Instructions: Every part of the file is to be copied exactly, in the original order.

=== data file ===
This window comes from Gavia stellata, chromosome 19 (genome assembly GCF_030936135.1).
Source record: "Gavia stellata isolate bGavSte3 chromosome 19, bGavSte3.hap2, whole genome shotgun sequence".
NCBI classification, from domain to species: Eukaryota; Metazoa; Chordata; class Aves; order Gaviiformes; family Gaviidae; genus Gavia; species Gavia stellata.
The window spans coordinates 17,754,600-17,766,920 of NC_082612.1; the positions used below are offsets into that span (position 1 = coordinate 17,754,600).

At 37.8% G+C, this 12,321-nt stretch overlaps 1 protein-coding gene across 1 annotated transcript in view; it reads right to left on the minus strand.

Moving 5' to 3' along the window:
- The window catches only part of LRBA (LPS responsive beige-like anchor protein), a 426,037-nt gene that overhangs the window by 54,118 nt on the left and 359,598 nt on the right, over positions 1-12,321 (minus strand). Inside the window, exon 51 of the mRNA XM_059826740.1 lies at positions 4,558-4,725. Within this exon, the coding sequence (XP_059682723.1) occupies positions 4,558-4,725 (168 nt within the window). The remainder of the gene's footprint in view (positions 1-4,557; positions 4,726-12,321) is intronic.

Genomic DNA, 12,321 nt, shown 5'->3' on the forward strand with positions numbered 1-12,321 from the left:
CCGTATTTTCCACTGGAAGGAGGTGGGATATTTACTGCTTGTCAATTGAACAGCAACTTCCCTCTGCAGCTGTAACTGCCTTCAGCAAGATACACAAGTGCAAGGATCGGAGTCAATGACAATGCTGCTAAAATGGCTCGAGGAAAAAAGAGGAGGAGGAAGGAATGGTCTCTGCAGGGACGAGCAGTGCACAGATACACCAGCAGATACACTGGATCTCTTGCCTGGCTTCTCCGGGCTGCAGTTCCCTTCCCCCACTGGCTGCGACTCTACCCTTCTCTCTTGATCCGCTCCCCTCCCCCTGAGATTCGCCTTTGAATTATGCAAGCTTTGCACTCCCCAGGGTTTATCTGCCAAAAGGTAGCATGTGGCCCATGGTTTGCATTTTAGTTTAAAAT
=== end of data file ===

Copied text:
This window comes from Gavia stellata, chromosome 19 (genome assembly GCF_030936135.1).
Source record: "Gavia stellata isolate bGavSte3 chromosome 19, bGavSte3.hap2, whole genome shotgun sequence".
NCBI classification, from domain to species: Eukaryota; Metazoa; Chordata; class Aves; order Gaviiformes; family Gaviidae; genus Gavia; species Gavia stellata.
The window spans coordinates 17,754,600-17,766,920 of NC_082612.1; the positions used below are offsets into that span (position 1 = coordinate 17,754,600).

At 37.8% G+C, this 12,321-nt stretch overlaps 1 protein-coding gene across 1 annotated transcript in view; it reads right to left on the minus strand.

Moving 5' to 3' along the window:
- The window catches only part of LRBA (LPS responsive beige-like anchor protein), a 426,037-nt gene that overhangs the window by 54,118 nt on the left and 359,598 nt on the right, over positions 1-12,321 (minus strand). Inside the window, exon 51 of the mRNA XM_059826740.1 lies at positions 4,558-4,725. Within this exon, the coding sequence (XP_059682723.1) occupies positions 4,558-4,725 (168 nt within the window). The remainder of the gene's footprint in view (positions 1-4,557; positions 4,726-12,321) is intronic.

Genomic DNA, 12,321 nt, shown 5'->3' on the forward strand with positions numbered 1-12,321 from the left:
CCGTATTTTCCACTGGAAGGAGGTGGGATATTTACTGCTTGTCAATTGAACAGCAACTTCCCTCTGCAGCTGTAACTGCCTTCAGCAAGATACACAAGTGCAAGGATCGGAGTCAATGACAATGCTGCTAAAATGGCTCGAGGAAAAAAGAGGAGGAGGAAGGAATGGTCTCTGCAGGGACGAGCAGTGCACAGATACACCAGCAGATACACTGGATCTCTTGCCTGGCTTCTCCGGGCTGCAGTTCCCTTCCCCCACTGGCTGCGACTCTACCCTTCTCTCTTGATCCGCTCCCCTCCCCCTGAGATTCGCCTTTGAATTATGCAAGCTTTGCACTCCCCAGGGTTTATCTGCCAAAAGGTAGCATGTGGCCCATGGTTTGCATTTTAGTTTAAAAT